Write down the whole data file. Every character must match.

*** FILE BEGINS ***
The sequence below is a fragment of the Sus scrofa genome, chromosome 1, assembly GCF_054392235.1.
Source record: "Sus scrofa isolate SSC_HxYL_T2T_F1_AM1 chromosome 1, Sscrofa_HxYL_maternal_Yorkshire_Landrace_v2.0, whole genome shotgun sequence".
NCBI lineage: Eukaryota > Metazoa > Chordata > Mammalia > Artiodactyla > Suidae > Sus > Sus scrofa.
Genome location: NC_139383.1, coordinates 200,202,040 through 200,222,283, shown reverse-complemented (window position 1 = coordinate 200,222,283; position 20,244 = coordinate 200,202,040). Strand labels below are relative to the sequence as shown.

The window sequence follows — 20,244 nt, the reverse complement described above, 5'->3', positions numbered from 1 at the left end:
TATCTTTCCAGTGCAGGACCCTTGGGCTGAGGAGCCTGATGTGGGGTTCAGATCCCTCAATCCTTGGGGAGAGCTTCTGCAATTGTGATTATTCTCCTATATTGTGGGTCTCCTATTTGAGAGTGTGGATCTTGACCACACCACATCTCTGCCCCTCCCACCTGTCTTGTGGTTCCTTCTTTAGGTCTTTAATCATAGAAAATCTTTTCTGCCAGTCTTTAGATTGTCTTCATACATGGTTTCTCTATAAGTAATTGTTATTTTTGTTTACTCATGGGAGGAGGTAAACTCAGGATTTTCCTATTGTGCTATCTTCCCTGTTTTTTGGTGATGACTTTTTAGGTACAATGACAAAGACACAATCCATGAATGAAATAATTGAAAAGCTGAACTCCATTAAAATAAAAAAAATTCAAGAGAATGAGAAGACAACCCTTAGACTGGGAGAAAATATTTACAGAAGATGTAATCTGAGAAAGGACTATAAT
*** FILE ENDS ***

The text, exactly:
The sequence below is a fragment of the Sus scrofa genome, chromosome 1, assembly GCF_054392235.1.
Source record: "Sus scrofa isolate SSC_HxYL_T2T_F1_AM1 chromosome 1, Sscrofa_HxYL_maternal_Yorkshire_Landrace_v2.0, whole genome shotgun sequence".
NCBI lineage: Eukaryota > Metazoa > Chordata > Mammalia > Artiodactyla > Suidae > Sus > Sus scrofa.
Genome location: NC_139383.1, coordinates 200,202,040 through 200,222,283, shown reverse-complemented (window position 1 = coordinate 200,222,283; position 20,244 = coordinate 200,202,040). Strand labels below are relative to the sequence as shown.

The window sequence follows — 20,244 nt, the reverse complement described above, 5'->3', positions numbered from 1 at the left end:
TATCTTTCCAGTGCAGGACCCTTGGGCTGAGGAGCCTGATGTGGGGTTCAGATCCCTCAATCCTTGGGGAGAGCTTCTGCAATTGTGATTATTCTCCTATATTGTGGGTCTCCTATTTGAGAGTGTGGATCTTGACCACACCACATCTCTGCCCCTCCCACCTGTCTTGTGGTTCCTTCTTTAGGTCTTTAATCATAGAAAATCTTTTCTGCCAGTCTTTAGATTGTCTTCATACATGGTTTCTCTATAAGTAATTGTTATTTTTGTTTACTCATGGGAGGAGGTAAACTCAGGATTTTCCTATTGTGCTATCTTCCCTGTTTTTTGGTGATGACTTTTTAGGTACAATGACAAAGACACAATCCATGAATGAAATAATTGAAAAGCTGAACTCCATTAAAATAAAAAAAATTCAAGAGAATGAGAAGACAACCCTTAGACTGGGAGAAAATATTTACAGAAGATGTAATCTGAGAAAGGACTATAAT